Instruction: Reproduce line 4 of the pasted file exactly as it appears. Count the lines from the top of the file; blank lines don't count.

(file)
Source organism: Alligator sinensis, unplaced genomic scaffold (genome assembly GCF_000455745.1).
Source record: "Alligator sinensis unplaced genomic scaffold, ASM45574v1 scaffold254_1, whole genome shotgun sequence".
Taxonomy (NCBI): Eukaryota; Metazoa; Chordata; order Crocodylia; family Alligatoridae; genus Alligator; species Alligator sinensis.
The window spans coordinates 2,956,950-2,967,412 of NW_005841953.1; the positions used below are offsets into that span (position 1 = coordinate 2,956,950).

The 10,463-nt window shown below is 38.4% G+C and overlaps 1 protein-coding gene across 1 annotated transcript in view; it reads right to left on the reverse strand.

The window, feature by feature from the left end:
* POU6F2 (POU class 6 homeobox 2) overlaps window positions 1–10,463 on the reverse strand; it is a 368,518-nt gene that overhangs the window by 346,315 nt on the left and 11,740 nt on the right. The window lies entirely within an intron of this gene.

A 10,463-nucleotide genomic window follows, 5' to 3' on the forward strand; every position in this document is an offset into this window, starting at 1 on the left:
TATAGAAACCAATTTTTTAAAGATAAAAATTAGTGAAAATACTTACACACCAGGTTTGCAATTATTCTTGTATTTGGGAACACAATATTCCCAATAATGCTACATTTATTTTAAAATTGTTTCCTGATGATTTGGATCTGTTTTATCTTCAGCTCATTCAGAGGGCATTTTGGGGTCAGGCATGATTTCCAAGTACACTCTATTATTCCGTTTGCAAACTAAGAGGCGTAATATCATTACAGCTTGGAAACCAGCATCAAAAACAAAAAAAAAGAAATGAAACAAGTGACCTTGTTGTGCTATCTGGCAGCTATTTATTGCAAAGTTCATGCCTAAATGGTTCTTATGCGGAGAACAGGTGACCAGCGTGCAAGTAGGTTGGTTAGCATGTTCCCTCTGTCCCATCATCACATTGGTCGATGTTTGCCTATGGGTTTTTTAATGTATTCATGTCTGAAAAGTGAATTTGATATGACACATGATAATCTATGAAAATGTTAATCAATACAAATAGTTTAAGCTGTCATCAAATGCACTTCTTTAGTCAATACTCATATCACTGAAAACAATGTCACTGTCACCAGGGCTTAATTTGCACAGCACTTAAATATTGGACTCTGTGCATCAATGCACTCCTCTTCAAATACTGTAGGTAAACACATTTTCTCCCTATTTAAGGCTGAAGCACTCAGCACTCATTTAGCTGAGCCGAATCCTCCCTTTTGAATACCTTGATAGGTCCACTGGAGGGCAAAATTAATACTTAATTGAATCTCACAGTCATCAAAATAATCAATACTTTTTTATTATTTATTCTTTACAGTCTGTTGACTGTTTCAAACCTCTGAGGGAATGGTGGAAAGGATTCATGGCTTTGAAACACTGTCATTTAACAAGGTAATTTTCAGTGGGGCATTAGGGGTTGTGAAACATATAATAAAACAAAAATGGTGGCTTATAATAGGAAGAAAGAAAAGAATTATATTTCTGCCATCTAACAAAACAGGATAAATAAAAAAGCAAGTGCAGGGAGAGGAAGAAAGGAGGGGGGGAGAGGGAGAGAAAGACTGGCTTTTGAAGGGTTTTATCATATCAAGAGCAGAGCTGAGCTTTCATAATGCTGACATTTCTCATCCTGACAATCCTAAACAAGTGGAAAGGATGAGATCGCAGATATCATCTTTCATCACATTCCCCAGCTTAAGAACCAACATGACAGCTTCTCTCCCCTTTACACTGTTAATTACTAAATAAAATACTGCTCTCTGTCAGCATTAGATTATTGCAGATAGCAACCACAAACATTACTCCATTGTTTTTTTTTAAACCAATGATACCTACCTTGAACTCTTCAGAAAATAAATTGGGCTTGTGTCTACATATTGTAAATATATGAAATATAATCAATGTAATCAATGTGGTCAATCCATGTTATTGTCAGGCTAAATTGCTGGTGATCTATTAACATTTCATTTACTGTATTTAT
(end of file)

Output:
The window spans coordinates 2,956,950-2,967,412 of NW_005841953.1; the positions used below are offsets into that span (position 1 = coordinate 2,956,950).